WHILE progress has been made towards having black farmers join commercial production and supply chains, several challenges have deepened the divide between commercial agriculture (mainly white) and subsistence farming (mainly black), says the Agricultural Business Chamber (Agbiz). The challenges include the combination of poor and slow implementation of land reform, inefficient government decisions and support systems, bureaucratic delays, drought and diseases. The association of agribusinesses operating in South and southern Africa’s chief economist, Wandile Sihlobo, said this week that recent studies showed that black South African farmers produced less than 10 percent of the country’s agricultural output. “This number is, at best, a guestimate and, unfortunately, hides the stellar progress in maize production, wool production, commercial cattle farming; where black farmers are responsible for a sizeable share of 34 percent…

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2
sim-swop fraud continues to grow

Given Majola SIM-swop fraud has continued to grow with some international reports showing close to 100 percent year-on-year growth, and South Africa is seeing the same trend, according to device identity and customer authentication software provider Entersekt. According to the latest South African Banking Risk Information Centre figures, SIM-swop fraud incidents increased by 91 percent year-on-year when considering digital banking fraud across all platforms. Lincoln Naicker, the owner and product manager at Entersekt, said this week that the most important thing to recognise was that SIM swops had an important part to play in the mobile network industry. “Mobile Network Operators (MNOs) sit at the centre of an extended ecosystem and impact many other sectors, not least the financial one. And although there has been a seismic shift in the…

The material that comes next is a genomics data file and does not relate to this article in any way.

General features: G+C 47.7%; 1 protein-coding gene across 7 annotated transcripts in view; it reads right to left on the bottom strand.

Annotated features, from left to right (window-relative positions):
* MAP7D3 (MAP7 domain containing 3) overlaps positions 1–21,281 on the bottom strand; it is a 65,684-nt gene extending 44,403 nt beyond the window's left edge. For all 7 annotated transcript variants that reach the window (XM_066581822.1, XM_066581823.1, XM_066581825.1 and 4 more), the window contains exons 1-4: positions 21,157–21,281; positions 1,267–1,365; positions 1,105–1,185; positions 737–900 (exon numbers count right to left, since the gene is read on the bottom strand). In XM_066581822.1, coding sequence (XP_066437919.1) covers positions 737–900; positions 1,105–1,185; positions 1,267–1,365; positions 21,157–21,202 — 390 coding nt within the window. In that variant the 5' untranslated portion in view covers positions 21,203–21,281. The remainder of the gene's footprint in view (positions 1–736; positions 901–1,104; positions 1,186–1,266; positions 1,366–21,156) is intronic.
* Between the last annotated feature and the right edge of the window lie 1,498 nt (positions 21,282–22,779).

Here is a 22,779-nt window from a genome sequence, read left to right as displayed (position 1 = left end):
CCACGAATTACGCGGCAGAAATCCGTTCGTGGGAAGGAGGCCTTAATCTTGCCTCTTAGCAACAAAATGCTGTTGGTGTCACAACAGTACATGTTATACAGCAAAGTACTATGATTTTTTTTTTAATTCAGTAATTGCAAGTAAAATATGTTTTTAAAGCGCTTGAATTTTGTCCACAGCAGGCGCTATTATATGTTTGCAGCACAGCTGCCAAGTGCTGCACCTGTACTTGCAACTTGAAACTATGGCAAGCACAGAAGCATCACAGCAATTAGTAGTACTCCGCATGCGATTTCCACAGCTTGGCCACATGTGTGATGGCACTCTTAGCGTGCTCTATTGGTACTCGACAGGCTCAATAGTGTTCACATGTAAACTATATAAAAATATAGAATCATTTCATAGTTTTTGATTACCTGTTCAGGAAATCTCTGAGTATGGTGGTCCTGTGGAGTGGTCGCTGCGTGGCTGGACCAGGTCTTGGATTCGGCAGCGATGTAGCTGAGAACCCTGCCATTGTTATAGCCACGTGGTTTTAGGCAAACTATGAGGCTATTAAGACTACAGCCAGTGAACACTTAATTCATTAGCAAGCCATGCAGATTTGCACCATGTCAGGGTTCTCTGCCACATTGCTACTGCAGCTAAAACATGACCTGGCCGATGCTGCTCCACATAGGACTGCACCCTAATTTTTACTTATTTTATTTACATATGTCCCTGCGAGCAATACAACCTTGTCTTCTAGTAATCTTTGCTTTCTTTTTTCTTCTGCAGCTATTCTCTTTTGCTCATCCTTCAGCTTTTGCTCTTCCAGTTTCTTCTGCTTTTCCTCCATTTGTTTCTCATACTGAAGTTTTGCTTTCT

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1
what to watch on tv tonight